Amid Rightward Turn Under Viktor Orbán, Hungarian Filmmakers Look to a ‘Heroic Past’

On the outskirts of Budapest, a big-budget period drama is recreating the fateful day that sparked the Hungarian war of independence in 1848. Construction is underway at the state-owned Mafilm studio complex on a massive set that will stand in for the Hungarian capital in the 19th century. With 100-plus shooting days planned through September, director Balázs Lóth describes “Now or Never!” as “the most ambitious Hungarian film ever made.”

That ambition is being matched by Hungary’s National Film Institute, which awarded “Now or Never!” a $12.5 million production grant — the largest amount given to a feature film since the fall of communism in 1989.

It’s the second big swing on a splashy historical drama taken by the NFI in the past year, after it awarded $29 million to “Rise of the Raven,” an epic drama series produced by Robert Lantos’ Serendipity Point Films (“Crimes of the Future”) and Beta Film (“Gomorrah”) that tells the story of the Hungarian warrior Janos Hunyadi, who led the defeat of the Ottoman army in 1456 — an event that Lantos says “changed the history of all Europe.”

Both are lavish productions that are determined to raise the bar for a local screen industry that is reaching all-time heights. Total production spend in Hungary reached a record $650 million last year, an amount that was nearly 30% higher than in the pre-pandemic year of 2019, with a total of 241 Hungarian productions — including feature films, shorts, documentaries and TV series — produced in 2021.

Despite such encouraging signs, not everyone believes the outlook for the industry is so rosy.

“It is booming. There is a lot of production going on. Budgets are high. The production values are rising constantly,” says one veteran producer, who asked not to be named. “But the industry is still in a very vulnerable situation where [financing] is getting less and less for many filmmakers who are already proven. They are not getting funding, or they don’t even apply with certain projects because they are very well aware that these stories are not likely to fly.”

Amid the country’s rightward turn under Prime Minister Viktor Orbán, who won a fourth term in a landslide vote in April, many Hungarian filmmakers see a deliberate effort to push a nationalist agenda in the film industry.

“I think [the NFI] have other priorities,” says Ildikó Enyedi, the Oscar-nominated director of 2017’s “On Body and Soul” and “The Story of My Wife,” which competed last year at Cannes. “They are supporting big-budget, historical films about the very heroic past of Hungary.”

Upcoming productions pulled from the history books include a film based on Hungary’s first democratically elected prime minister (“Blockade”), and a feature about an 18th-century Hungarian general sent to capture Berlin (“Hadik”). Among the subjects receiving documentary treatment are the three-time Olympic champion swimmer Katinka Hosszú (“Katinka”), and the composer György Kurtág, in a film from Berlinale Silver Bear winner Dénes Nagy (“Natural Light”).

Hungarian film commissioner Csaba Káel insists this wave of historical films is a consequence of the “huge debt” the country owes to a past that has rarely received big-screen treatment. Far from promoting a political agenda, he sees an effort to correct a market inefficiency.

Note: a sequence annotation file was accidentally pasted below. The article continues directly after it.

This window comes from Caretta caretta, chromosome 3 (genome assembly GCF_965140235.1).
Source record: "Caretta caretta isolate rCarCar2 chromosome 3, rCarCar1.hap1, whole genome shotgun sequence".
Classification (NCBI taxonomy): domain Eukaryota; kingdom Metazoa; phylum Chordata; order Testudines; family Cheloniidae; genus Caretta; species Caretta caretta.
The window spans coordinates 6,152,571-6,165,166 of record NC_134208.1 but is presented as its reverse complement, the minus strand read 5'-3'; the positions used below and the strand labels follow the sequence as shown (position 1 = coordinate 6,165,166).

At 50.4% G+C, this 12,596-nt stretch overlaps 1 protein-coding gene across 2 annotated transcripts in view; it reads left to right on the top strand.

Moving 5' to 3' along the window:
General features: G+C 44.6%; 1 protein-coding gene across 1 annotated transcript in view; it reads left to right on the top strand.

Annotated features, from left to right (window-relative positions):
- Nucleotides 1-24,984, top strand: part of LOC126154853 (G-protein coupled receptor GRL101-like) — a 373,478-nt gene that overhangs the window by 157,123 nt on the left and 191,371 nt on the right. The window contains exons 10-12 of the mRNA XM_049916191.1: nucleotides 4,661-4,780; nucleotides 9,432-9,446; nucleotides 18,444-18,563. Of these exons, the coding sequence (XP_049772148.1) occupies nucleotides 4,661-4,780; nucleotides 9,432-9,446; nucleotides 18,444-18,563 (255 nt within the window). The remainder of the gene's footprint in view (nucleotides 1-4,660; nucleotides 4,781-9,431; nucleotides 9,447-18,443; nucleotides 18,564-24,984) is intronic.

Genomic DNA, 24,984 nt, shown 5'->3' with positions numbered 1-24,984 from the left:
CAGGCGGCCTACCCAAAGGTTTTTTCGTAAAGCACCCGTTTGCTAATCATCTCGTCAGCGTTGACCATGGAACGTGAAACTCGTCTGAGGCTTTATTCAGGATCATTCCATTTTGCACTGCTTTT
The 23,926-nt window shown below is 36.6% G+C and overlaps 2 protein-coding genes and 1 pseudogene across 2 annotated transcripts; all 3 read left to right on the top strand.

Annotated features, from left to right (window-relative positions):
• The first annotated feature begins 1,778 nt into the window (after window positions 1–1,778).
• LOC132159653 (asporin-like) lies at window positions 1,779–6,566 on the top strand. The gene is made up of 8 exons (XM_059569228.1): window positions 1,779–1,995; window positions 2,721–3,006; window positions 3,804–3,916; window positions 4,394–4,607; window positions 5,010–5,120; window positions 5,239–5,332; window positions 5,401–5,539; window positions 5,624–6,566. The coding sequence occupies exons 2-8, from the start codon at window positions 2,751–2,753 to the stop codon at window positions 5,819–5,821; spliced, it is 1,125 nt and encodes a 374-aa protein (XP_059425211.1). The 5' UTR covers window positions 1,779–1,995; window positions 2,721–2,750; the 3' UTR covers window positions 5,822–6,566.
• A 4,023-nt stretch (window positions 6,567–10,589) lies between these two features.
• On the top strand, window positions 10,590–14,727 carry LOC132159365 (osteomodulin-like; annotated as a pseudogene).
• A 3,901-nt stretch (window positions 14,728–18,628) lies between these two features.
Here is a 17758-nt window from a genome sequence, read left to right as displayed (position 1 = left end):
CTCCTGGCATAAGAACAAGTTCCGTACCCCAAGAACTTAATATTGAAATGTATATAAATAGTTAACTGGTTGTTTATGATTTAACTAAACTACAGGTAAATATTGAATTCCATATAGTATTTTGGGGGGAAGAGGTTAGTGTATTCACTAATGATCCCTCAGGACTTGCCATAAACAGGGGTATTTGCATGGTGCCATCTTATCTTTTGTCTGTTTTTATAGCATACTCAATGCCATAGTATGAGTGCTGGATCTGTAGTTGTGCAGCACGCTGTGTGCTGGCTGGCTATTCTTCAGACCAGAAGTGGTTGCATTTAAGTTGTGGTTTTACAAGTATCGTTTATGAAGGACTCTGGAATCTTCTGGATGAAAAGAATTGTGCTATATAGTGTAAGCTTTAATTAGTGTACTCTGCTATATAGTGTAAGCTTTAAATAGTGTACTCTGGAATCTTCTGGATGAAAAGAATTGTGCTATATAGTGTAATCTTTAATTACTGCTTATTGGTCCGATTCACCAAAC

“Hungary has produced very few big historical features — and no series at all — in the last decades, even if this genre is very popular at [international] markets,” he says.

Lantos adds that the successful execution of big-budget productions such as “Rise of the Raven” “will pave the way for future international investments in predominantly Hungarian productions.”

The Hungarian government, which in recent years has ramped up funding for the National Film Institute, has various roles to play in its support of the sector.

“The main job for decision-makers is to find a good balance between supporting talent and getting the most-talented Hungarian filmmakers out there … but also greenlighting films that work to get Hungarian audiences back into cinema seats,” says Kristóf Deák, who won an Academy Award for 2016 live-action short “Sing.” His feature debut, “The Grandson,” is being sold by NFI World Sales in Cannes.

The director credits NFI initiatives such as the Incubator Program, which supports emerging filmmakers developing their first feature films, for launching the careers of promising directors including Hajni Kis, whose debut “Wild Roots” premiered last year in Karlovy Vary.

“I’m very optimistic when I see my young, brave and fantastic colleagues coming out with some amazing films,” he says.

It is nevertheless an uncertain climate for filmmaking in Hungary. Independent media is increasingly being stamped out under Orbán, a hardline nationalist leader who has railed against immigrants and the LGBTQ community. The prime minister remains an ardent supporter of Vladimir Putin — though he has condemned the invasion of Ukraine, he declared Ukrainian president Volodymyr Zelenskyy an “opponent” in his election victory speech — placing Hungary at loggerheads with the rest of Europe.

Such factors, however, only make the need for independent voices more urgent.

“You always feel that you are in the middle of history, but today, you feel it even more,” says Enyedi, who was born one year before Soviet tanks rolled into Budapest to crush a Hungarian uprising. “What I always advise young filmmakers, or to the students I’m connected with, is to think in a more broad way and not to focus on this moment…because it will drive them crazy, and it will suck the creative energy out from them.”

Despite the challenges, she adds, many Hungarian filmmakers are finding the means to make movies and be heard, insisting: “Hungary is not Orbán.”


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